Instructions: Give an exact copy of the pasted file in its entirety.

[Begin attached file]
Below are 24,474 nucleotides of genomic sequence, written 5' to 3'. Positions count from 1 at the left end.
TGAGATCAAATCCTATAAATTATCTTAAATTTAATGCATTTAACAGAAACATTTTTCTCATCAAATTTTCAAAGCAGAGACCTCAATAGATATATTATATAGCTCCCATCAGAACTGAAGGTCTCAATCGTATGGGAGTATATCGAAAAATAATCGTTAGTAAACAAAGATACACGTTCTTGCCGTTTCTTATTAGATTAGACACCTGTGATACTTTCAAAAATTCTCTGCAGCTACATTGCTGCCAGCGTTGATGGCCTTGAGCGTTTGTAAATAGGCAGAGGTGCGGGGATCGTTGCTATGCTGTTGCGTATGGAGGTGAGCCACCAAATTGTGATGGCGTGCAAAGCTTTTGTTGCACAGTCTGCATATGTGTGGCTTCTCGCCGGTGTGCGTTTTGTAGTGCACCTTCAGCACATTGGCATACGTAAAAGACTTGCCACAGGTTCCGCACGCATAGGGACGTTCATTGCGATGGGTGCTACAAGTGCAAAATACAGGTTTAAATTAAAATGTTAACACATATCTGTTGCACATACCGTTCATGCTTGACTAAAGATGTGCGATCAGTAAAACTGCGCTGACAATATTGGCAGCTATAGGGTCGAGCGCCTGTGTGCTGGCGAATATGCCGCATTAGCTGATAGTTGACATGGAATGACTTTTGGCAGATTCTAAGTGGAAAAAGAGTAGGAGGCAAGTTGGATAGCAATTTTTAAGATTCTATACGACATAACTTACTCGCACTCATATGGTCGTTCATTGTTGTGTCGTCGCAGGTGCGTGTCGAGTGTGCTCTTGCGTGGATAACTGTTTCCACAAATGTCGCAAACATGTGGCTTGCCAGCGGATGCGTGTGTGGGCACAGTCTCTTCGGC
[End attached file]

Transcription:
Below are 24,474 nucleotides of genomic sequence, written 5' to 3'. Positions count from 1 at the left end.
TGAGATCAAATCCTATAAATTATCTTAAATTTAATGCATTTAACAGAAACATTTTTCTCATCAAATTTTCAAAGCAGAGACCTCAATAGATATATTATATAGCTCCCATCAGAACTGAAGGTCTCAATCGTATGGGAGTATATCGAAAAATAATCGTTAGTAAACAAAGATACACGTTCTTGCCGTTTCTTATTAGATTAGACACCTGTGATACTTTCAAAAATTCTCTGCAGCTACATTGCTGCCAGCGTTGATGGCCTTGAGCGTTTGTAAATAGGCAGAGGTGCGGGGATCGTTGCTATGCTGTTGCGTATGGAGGTGAGCCACCAAATTGTGATGGCGTGCAAAGCTTTTGTTGCACAGTCTGCATATGTGTGGCTTCTCGCCGGTGTGCGTTTTGTAGTGCACCTTCAGCACATTGGCATACGTAAAAGACTTGCCACAGGTTCCGCACGCATAGGGACGTTCATTGCGATGGGTGCTACAAGTGCAAAATACAGGTTTAAATTAAAATGTTAACACATATCTGTTGCACATACCGTTCATGCTTGACTAAAGATGTGCGATCAGTAAAACTGCGCTGACAATATTGGCAGCTATAGGGTCGAGCGCCTGTGTGCTGGCGAATATGCCGCATTAGCTGATAGTTGACATGGAATGACTTTTGGCAGATTCTAAGTGGAAAAAGAGTAGGAGGCAAGTTGGATAGCAATTTTTAAGATTCTATACGACATAACTTACTCGCACTCATATGGTCGTTCATTGTTGTGTCGTCGCAGGTGCGTGTCGAGTGTGCTCTTGCGTGGATAACTGTTTCCACAAATGTCGCAAACATGTGGCTTGCCAGCGGATGCGTGTGTGGGCACAGTCTCTTCGGC